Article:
6. Anesthetic: Esters (Indicated in amide Anesthetic allergy)
    1. Pontocaine 0.25%
      1. Maximum dose: 1.5 mg/kg
      2. Onset: 15-30 minutes
      3. Duration: 2 to 3 hours
    2. Chloroprocaine 1-2%
      1. Maximum dose: 6 mg/kg
      2. Onset: 15-30 minutes
      3. Duration: 30 to 60 minutes
  7. Anesthetic volume
    1. Volume is more important than concentration for block efficacy
      1. Blocks most commonly fail for lack of adequate volume
      2. Best to dilute Anesthetic to lower concentrations and higher volume (better efficacy, lower toxicity)
    2. Based on Nerve Block type
      1. Plane blocks (e.g. Fascia Iliaca Block) fills a virtual plane between muscle or fascial layers
        1. Requires larger volumes of Anesthetic
      2. Peripheral Nerve Blocks
        1. Relatively smaller volumes of Anesthetic are used compared with plane blocks
        2. The injection is localized around the target nerve and Ultrasound demonstrates the proximity
  8. Skin preparation
    1. Apply topical antiseptic to region of needle insertion site
      1. Chlorhexidine (Hibiclens, preferred)
      2. Povidone-Iodine (Betadine)
    2. Drape surrounding skin
  1. Background
    1. Ultrasound guided Nerve Blocks are preferred over external landmarks and peripheral nerve stimulation guidance
    2. Ultrasound reduces failed Nerve Block, neurovascular injury and shortens procedure time
      1. Abrahams (2009) Br J Anaesth 102(3):408-17 [PubMed]
      2. Lewis (2015) Cochrane Database Syst Rev (9):CD006459 +PMID:26361135 [PubMed]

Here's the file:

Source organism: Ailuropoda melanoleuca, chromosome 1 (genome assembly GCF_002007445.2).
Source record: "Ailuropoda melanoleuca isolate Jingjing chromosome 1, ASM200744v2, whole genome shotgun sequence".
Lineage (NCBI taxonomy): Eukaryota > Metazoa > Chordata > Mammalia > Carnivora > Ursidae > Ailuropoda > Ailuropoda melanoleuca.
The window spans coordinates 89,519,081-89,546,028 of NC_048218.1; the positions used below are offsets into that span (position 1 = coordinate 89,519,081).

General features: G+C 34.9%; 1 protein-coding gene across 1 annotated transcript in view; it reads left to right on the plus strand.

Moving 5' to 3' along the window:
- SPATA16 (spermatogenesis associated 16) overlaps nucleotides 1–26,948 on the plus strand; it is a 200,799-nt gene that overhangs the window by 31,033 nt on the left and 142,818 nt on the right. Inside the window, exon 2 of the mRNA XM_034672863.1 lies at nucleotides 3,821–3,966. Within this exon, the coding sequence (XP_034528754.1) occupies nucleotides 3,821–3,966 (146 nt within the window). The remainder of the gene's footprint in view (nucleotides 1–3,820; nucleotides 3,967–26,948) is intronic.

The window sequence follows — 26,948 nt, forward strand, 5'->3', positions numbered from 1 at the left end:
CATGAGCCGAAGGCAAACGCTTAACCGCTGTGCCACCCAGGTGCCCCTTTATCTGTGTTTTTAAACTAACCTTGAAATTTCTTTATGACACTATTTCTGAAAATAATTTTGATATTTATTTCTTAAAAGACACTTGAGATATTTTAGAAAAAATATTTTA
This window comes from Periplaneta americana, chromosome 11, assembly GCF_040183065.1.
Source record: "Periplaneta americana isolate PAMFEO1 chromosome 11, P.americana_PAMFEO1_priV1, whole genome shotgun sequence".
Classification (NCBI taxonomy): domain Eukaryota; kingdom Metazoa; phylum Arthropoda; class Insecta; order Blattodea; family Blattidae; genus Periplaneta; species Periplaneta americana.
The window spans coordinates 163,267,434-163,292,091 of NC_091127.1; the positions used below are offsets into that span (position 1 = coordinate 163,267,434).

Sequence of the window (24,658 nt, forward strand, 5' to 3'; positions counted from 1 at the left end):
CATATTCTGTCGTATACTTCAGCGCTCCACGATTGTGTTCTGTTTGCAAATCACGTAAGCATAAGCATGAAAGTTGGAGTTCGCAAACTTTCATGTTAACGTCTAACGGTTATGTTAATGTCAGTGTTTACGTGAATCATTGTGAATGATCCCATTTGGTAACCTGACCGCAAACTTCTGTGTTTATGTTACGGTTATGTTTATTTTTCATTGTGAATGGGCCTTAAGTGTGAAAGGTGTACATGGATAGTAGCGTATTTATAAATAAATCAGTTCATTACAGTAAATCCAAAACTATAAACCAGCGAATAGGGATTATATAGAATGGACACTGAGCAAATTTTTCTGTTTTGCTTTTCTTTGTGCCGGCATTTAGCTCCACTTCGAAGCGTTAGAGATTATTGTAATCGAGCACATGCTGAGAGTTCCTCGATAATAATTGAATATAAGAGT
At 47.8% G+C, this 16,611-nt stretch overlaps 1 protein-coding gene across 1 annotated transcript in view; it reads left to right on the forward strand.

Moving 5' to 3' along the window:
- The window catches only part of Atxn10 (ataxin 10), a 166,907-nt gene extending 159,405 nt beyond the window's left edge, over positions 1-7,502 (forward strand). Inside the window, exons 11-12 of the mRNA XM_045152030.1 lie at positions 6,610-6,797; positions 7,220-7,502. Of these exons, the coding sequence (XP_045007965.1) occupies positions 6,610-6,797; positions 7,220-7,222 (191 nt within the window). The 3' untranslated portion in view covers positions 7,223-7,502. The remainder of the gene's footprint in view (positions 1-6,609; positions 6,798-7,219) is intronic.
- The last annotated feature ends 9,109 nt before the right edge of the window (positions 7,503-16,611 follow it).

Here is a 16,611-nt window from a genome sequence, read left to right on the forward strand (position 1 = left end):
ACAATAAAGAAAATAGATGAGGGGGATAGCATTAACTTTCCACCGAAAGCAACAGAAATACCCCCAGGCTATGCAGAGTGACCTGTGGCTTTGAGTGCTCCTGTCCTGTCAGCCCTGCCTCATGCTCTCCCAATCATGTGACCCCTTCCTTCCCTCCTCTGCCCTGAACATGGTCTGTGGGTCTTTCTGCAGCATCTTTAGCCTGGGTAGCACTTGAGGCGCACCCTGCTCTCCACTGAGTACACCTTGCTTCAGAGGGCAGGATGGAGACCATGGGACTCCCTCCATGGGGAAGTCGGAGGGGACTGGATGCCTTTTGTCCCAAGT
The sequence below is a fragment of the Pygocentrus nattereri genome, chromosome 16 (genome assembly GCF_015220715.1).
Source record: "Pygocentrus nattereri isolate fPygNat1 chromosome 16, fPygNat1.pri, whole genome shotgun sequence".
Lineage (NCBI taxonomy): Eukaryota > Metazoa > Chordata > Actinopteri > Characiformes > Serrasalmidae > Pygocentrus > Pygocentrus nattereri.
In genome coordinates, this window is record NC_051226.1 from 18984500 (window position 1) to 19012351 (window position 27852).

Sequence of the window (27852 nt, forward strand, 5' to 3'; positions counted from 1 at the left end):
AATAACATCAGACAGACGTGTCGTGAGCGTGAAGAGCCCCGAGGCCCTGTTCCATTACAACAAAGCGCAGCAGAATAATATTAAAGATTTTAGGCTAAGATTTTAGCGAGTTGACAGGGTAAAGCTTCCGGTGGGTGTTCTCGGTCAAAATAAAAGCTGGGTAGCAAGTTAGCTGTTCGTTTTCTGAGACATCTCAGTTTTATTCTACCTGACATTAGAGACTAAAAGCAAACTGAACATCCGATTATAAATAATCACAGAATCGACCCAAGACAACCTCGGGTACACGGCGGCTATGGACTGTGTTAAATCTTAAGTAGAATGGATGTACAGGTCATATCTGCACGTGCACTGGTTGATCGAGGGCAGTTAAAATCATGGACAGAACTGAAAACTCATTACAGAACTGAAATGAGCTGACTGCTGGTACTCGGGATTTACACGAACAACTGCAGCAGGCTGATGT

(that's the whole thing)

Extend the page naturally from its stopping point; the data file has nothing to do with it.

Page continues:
2. Ultrasound probe
    1. High Frequency linear probe (5 to 12 MHz) is used for most Nerve Blocks
    2. Prepped with sterile cover as above
    3. Held in non-dominant hand
    4. Some needles may be magnetized for better visualization on Ultrasound
    5. Ultrasound probe beam angle settings may be adjusted/angled to remain perpendicular to needle
      1. Allows for better needle visualization
  3. In-Plane Approach (preferred if anatomy allows)
    1. Needle enters on one side of probe long-axis (parallel to the probe)
    2. Needle may be followed along its entire length
    3. Requires fine control of probe and needle due to narrow width of the Ultrasound beam (3 mm)
  4. Out-Of-Plane Approach
    1. Needle enters at center of probe (perpendicular to the probe)
    2. Requires probe to fan with the needle insertion to follow the distal needle tip
    3. Absolute needle tip may be difficult to distinguish from other positions on the needle shaft
  5. Needle insertion
    1. Gradually advance needle, making slight angle adjustments as approaching target
    2. Advance needle until adjacent but not within the nerve
      1. Slightly withdraw needle if Paresthesias or pain is experienced
  6. Anesthetic injection
    1. Withdraw first to confirm that needle is not intravascular
    2. First inject a small volume of Anesthetic adjacent to nerve (visualize on Ultrasound)
      1. Observe for Anesthetic spread on Ultrasound (tissues separate)
        1. Lack of Anesthetic spread may indicate intravascular injection
      2. Withdraw needle if Paresthesia or pain occurs
      3. Wait to inject at new location until symptoms resolve
    3. Inject at several sites around the nerve
      1. Results in encasing the nerve in a wide ring of fluid
  7. Evaluation of Nerve Block efficacy
    1. Test the region of Nerve Block over the subsequent 10-15 minutes
    2. Wait to initiate procedure until adequate Anesthesia achieved
  • Resources
  • References
  1. Eicken and Rempell (2016) Crit Dec Emerg Med 30(4):3-11
  2. Swaminathan and Stone in Herbert (2019) EM:Rap 19(3): 3-4
  3. Yurgil (2020) Am Fam Physician 101(11):654-64 [PubMed]